Are we offended easily? When people fail to notice us and pass by without speaking, does it hurt? If others are made much of and we are neglected, how do we feel about it?
The root words that make up the word offense mean to strike against, annoyance, misdeed, a hurt, or displeasure. It’s clear that when something is offensive to us, that pain is involved on our behalf. This doesn’t mean however that we have to permanently accept these emotions and retaliate with an offensive retraction. An offense can build “a fence” between you and another or between you and God.
Take these thoughts into consideration today. Could the person who offended you be an opportunity to extend Christ’s love? Could it be that the other person is hurting,thus their actions have nothing to do with you?
1. Realize that another’s actions are about them, they aren’t about you. Take inventory of a time when you’ve personalized another’s actions. Pray and release them.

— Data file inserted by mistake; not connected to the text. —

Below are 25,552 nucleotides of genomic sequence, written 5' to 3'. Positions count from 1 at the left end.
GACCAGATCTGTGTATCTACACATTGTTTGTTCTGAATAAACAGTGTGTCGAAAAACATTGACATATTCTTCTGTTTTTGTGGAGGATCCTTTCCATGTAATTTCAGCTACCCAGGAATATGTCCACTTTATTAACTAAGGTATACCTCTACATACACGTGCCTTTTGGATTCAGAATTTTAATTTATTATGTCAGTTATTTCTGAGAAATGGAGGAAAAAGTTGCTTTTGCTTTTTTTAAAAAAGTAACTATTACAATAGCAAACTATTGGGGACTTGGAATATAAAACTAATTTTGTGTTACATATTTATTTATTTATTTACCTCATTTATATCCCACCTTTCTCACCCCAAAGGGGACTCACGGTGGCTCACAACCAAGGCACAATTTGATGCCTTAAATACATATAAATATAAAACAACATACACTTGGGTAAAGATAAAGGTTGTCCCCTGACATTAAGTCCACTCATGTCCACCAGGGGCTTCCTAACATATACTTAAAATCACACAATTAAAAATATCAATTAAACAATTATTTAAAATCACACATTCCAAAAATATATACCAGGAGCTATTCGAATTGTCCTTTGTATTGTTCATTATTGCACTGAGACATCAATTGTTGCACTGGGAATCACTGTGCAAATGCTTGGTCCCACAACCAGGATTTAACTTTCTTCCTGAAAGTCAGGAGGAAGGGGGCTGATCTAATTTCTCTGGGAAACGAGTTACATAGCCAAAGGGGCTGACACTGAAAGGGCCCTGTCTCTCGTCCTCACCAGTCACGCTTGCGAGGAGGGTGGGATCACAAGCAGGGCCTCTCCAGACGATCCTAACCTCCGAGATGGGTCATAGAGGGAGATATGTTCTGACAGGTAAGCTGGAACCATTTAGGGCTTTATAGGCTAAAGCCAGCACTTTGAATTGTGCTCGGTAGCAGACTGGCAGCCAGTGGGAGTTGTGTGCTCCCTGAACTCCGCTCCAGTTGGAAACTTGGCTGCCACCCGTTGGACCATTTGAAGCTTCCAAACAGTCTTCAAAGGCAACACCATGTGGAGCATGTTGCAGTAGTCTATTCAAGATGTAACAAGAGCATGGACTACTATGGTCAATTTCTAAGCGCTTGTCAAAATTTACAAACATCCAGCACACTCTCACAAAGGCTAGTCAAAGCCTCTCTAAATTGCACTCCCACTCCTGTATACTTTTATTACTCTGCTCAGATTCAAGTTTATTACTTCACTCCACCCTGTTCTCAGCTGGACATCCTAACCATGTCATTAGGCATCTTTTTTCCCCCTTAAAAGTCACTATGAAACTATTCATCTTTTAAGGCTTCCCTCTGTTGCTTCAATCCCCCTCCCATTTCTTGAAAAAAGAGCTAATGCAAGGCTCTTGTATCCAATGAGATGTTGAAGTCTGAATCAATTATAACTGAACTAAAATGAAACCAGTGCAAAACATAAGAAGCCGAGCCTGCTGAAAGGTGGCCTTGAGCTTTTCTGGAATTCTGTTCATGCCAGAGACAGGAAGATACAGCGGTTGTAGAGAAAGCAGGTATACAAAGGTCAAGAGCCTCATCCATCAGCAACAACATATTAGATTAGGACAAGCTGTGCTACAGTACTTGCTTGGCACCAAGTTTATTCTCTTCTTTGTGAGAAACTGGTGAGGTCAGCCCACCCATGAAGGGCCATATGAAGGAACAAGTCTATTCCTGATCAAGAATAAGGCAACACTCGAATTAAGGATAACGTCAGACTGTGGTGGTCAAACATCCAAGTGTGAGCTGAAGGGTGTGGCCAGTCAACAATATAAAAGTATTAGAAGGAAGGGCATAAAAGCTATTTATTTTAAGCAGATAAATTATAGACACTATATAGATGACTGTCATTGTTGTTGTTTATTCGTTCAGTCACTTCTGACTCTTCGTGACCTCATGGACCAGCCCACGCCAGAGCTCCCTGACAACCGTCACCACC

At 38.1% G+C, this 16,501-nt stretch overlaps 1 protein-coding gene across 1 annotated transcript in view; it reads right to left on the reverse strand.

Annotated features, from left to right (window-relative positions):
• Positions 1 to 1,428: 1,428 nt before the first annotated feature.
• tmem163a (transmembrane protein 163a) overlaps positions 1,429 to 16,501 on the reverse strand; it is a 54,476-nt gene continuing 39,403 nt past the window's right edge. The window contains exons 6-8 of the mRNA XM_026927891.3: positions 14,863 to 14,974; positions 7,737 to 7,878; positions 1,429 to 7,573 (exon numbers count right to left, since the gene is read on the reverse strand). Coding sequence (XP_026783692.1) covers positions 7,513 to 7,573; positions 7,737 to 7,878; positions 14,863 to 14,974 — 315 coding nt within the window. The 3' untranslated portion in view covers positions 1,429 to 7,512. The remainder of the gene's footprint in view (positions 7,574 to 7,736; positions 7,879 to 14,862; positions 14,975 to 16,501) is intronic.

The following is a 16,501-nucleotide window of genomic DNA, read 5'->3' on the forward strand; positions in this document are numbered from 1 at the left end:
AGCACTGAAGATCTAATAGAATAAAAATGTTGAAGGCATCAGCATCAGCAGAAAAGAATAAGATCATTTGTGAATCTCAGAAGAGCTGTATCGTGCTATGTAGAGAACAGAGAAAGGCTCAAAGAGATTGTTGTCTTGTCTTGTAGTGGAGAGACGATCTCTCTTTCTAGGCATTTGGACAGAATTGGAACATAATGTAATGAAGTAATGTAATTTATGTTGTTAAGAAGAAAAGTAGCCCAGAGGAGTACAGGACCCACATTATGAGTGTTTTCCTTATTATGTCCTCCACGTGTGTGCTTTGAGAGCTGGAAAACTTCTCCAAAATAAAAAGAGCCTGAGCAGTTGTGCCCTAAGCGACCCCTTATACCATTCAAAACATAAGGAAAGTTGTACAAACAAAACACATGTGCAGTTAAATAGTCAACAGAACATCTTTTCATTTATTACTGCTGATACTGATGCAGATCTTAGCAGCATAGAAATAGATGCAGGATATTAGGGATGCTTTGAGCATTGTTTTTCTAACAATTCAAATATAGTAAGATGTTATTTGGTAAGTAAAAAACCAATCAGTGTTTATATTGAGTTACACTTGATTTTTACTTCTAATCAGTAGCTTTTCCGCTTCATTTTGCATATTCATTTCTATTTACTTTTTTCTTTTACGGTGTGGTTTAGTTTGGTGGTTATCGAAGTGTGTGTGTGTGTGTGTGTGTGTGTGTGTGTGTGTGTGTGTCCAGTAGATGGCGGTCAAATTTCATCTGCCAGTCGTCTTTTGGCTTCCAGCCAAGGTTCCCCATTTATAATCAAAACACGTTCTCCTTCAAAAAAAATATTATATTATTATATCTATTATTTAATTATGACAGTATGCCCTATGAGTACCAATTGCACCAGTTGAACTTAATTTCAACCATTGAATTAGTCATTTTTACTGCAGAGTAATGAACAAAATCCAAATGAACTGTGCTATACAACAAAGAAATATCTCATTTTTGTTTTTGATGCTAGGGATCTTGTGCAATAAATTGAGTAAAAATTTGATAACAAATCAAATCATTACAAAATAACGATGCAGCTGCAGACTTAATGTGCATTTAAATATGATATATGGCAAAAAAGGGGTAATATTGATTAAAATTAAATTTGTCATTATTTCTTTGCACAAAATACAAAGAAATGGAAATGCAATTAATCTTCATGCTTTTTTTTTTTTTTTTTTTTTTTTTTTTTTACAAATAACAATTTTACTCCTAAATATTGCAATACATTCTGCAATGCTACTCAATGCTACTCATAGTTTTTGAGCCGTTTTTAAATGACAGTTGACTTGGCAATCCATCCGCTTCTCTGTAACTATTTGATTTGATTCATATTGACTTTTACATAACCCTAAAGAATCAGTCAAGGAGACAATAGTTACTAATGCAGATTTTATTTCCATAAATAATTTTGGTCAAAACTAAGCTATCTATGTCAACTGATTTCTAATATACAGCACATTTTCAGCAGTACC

2. Ask God to tear down the fences in your heart that are keeping Him and a his love out of filling and flowing through your life.
Ephesians 2:14, 15 (MSG)
The Messiah has made things up between us so that we’re now together on this, both non-Jewish outsiders and Jewish insiders. He tore down the wall we used to keep each other at a distance. He repealed the law code that had become so clogged with fine print and footnotes that it hindered more than it helped. Then he started over.
Those who love your law have great peace. Nothing causes them to stumble [or be offended].
He who covers an offense promotes love; But he who repeats a matter separates best friends.